Some weird stuff happens when you’re asleep. Just about everyone can attest to that, whether they just half-remember an unusual dream or they’re susceptible to sleepwalking. But The Nightmare points out that for some people, there’s something bad waiting for them in the dark when they go to sleep. A horrible force that makes them fear the very act of lying down to rest.
The unusual nature of sleep paralysis is the subject of this documentary, and as for the movie itself, it’s an unusual way to address the topic. The Nightmare, in essence, is a horror documentary, set-up like a horror movie, shot like a horror movie and delivered like a horror movie. It’s perhaps the most based on a true story “based on a true story” horror ever made.
If The Nightmare breaks the documentary mode, it should be unsurprising, as it comes from Rodney Ascher. Ascher made Room 237 a couple of years ago, an exhaustive movie about the supposed true plot and intentions of Stanley Kubrick’s The Shining. Room 237 was a purely visual exercise where the assorted conspiracy theorists are only heard and not seen, as clips from The Shining and other B-roll tells illustrates their points visually. The entire affair is like a lucid dream, as each of the theories start to float in and out of each other; one minute Kubrick confessed to faking the moon landing, the next he’s commenting on the extermination of the Native Americans, and so on.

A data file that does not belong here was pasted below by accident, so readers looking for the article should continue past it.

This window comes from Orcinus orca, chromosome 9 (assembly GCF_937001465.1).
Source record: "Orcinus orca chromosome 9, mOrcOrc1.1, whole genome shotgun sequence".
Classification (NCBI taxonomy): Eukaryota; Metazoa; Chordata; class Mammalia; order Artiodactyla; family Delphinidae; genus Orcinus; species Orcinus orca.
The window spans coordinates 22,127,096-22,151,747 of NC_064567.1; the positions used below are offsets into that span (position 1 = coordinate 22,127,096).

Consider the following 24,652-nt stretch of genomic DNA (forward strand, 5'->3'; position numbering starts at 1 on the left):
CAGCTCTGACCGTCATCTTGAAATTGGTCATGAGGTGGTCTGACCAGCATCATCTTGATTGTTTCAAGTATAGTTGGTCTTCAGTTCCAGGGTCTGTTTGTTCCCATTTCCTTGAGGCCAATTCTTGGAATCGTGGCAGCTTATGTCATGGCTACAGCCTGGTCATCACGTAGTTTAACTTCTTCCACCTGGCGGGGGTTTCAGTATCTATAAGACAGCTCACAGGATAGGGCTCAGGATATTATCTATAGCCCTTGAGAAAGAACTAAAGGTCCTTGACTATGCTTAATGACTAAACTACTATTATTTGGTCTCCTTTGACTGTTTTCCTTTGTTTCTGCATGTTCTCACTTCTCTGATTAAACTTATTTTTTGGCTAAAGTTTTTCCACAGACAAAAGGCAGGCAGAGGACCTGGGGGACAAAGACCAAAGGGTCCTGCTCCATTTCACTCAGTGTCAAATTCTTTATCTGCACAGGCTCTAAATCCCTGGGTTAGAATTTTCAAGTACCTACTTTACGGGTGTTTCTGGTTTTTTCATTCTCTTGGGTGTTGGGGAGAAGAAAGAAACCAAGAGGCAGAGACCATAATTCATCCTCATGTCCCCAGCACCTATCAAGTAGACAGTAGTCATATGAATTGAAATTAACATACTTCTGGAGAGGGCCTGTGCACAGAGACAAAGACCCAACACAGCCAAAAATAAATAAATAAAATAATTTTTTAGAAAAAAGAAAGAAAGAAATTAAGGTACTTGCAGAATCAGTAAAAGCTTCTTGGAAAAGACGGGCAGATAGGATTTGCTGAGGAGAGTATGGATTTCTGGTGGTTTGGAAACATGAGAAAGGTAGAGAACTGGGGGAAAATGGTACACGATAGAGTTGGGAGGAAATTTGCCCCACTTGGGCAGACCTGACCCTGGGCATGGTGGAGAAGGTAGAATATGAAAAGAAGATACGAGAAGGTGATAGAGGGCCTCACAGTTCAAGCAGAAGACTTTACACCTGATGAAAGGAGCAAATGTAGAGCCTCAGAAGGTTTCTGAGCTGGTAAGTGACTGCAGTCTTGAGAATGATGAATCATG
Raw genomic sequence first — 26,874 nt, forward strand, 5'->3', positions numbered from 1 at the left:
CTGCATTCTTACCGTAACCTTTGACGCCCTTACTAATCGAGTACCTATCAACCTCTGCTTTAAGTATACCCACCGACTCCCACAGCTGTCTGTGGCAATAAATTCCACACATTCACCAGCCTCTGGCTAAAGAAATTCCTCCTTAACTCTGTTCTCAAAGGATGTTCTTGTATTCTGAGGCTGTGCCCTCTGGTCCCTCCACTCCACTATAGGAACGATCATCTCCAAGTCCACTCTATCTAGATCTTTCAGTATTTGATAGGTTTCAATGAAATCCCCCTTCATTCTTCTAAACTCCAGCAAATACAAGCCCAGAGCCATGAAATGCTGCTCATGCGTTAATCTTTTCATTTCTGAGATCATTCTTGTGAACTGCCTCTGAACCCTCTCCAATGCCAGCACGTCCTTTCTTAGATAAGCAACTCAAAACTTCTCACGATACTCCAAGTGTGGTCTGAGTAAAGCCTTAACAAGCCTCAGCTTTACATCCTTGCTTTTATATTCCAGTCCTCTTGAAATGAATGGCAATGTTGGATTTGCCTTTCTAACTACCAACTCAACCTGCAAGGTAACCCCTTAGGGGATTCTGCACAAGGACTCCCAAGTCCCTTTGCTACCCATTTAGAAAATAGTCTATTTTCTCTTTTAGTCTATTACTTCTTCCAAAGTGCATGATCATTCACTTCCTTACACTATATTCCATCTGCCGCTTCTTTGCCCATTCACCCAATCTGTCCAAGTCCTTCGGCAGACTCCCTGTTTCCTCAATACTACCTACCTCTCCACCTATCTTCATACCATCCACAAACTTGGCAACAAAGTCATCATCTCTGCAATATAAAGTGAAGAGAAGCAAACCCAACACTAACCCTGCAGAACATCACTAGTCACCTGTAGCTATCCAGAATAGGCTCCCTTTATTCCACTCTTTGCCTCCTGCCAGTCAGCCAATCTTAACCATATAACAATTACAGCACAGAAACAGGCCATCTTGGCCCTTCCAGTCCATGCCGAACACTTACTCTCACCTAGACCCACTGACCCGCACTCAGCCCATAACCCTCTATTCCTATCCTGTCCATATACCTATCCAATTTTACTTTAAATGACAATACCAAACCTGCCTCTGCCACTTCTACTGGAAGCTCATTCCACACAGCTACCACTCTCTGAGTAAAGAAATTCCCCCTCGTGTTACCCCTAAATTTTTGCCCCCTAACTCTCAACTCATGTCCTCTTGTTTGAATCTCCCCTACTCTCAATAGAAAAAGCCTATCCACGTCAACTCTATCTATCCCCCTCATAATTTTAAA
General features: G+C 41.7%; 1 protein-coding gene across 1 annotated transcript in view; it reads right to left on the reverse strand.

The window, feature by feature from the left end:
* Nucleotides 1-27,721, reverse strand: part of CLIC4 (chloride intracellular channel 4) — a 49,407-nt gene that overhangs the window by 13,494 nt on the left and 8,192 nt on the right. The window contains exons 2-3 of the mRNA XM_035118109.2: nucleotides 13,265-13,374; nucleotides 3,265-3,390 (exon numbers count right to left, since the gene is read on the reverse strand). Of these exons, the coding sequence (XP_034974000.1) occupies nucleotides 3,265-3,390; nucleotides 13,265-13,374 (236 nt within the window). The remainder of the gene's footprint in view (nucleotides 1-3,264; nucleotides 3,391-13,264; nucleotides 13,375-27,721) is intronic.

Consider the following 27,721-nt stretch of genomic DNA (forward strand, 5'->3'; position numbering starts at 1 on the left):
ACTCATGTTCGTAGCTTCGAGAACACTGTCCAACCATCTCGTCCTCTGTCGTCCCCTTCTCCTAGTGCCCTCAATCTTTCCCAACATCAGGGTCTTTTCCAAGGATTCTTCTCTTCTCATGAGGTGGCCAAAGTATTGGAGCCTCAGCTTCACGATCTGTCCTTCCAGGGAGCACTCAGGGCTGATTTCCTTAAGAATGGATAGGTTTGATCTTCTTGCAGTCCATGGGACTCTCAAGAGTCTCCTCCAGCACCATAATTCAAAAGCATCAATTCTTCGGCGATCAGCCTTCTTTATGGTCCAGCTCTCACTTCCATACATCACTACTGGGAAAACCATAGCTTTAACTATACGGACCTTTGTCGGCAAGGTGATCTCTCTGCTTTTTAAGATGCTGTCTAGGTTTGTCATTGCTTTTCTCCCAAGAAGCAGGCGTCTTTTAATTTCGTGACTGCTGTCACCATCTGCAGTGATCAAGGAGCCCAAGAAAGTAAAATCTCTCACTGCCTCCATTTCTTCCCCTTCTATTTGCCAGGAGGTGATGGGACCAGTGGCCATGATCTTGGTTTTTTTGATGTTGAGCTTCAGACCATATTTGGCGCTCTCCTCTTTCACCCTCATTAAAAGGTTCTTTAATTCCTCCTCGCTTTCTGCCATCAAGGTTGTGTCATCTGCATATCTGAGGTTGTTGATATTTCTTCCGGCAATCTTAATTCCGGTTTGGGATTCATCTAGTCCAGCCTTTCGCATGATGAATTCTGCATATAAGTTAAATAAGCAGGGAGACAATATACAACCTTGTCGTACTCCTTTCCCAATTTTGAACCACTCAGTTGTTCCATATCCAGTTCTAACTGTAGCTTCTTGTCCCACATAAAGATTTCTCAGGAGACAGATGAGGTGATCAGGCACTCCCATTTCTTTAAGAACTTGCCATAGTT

Perhaps that’s why Ascher now turns his lens to the further investigation of dreams, although in a more literal capacity. The director focuses on eight people from across the United States and Britain. Each of them has experienced something in the middle of the night, something frightening and nearly unexplainable. But despite the distances, ages and backgrounds between the eight, they all describe something remarkably similar: the feeling of being awake but unable to move, a mysterious presence, and a feeling of dread. What on Earth could this possibly be?
The obvious answer is sleep paralysis, a condition where in you wake-up suddenly in the middle of your sleep cycle but are unable to move because of a chemical released by your brain to keep you paralyzed so that you don’t act out your dreams. The rest is the psychological effect of that sudden feeling of being trapped. One would think then that each experience would be as unique as the sleeper, but if that’s the case, then why do these eight people basically describe the same, repeated experiences in such vivid detail?
Ascher dramatizes the waking nightmares of his eight subjects as they narrate usually from dark corners with foreboding lighting. It may not be a state of the art Hollywood effort, but Ascher has up his sleeve enough camera tricks, practical effects and sound work to effectively make his documentary a horror movie. The visions of so-called “shadow men,” human-like creatures seemingly made of shadows, are well-realized bad guys that are spooky and mysterious, but not so vividly portrayed as to leave you traumatized. It’s a good job because a good horror movie depends on a good villain, and the shadow men could likely carry a whole series of slasher movies if given half a chance.